Bill allowing ambulances to transport injured K9 officers takes effect
FORREST COUNTY, MS (WDAM) - A new state law allowing police dogs injured in the line of duty to ride in an ambulance is now in effect.
"These dogs are a huge part of our lives," said Nate Moseley, a deputy with the Forrest County Sheriff's Office and veterinarian at the Petal Animal Clinic. His partner is a K9 officer named Barry.
You often may recognize K9s in the back of a police car, but to a handler, dogs like Barry are not just pets, they are considered family.
Governor Phil Bryant signed Senate Bill 2091 and it has been four days since it's been in full effect in Mississippi.
This bill authorizes an emergency technician or other emergency personnel to transport a police dog injured in the line of duty to a veterinary clinic or a hospital emergency department.
"Any type of treatment to the dog will strictly be some type of oxygen and transport," said Ben Sones, chief of operations at Lifeguard Ambulance Services of Lamar County. "The state law doesn't actually state that we must treat the animal, it just says that we must transport."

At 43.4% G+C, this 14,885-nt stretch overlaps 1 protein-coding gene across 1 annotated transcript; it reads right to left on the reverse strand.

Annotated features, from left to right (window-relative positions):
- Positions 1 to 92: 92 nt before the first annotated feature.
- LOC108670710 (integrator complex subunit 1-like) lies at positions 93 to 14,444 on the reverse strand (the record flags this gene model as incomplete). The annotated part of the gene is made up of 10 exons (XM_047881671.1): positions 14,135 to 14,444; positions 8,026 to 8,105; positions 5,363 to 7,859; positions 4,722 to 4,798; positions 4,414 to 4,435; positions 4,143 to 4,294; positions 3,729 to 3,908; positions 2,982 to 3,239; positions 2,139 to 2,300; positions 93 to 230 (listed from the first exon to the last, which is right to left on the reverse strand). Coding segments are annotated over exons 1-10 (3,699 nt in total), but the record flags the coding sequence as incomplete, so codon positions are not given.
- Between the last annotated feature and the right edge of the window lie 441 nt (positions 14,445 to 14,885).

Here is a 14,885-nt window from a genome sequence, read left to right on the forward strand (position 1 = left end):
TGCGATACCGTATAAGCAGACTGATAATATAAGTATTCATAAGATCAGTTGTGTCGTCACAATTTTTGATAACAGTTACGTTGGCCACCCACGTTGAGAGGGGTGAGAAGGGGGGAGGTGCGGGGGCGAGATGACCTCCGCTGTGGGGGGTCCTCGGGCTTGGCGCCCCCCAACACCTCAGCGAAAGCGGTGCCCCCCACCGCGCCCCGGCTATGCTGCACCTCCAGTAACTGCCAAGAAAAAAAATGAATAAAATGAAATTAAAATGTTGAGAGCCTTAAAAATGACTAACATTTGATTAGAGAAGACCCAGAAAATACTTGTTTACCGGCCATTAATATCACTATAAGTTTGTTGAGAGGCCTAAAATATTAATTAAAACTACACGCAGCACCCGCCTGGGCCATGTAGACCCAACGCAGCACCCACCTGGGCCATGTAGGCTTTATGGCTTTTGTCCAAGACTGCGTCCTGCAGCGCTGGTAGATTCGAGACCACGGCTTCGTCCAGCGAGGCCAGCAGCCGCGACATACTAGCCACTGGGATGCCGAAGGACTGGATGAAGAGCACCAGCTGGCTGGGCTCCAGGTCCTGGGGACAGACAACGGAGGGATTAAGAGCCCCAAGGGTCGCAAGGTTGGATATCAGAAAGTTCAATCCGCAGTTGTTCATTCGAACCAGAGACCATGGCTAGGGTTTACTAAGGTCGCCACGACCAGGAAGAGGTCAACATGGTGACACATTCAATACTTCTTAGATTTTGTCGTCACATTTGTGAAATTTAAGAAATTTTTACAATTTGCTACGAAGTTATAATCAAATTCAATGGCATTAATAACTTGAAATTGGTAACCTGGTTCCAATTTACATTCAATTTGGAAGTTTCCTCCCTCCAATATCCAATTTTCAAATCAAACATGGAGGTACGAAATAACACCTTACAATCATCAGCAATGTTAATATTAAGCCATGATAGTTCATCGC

The responsibility of a k9 includes searching for drugs and explosives, locating missing people, finding crime scene evidence and attacking people targeted by the police. These dogs must remember several verbal cues and hand gestures.
"They're with us 24 hours a day, whether we're at home or at work," Moseley said. "They trust us and we trust them."
Experts say that obedience is key when it comes to training a K9 police dog and that it stands as the foundation for them.
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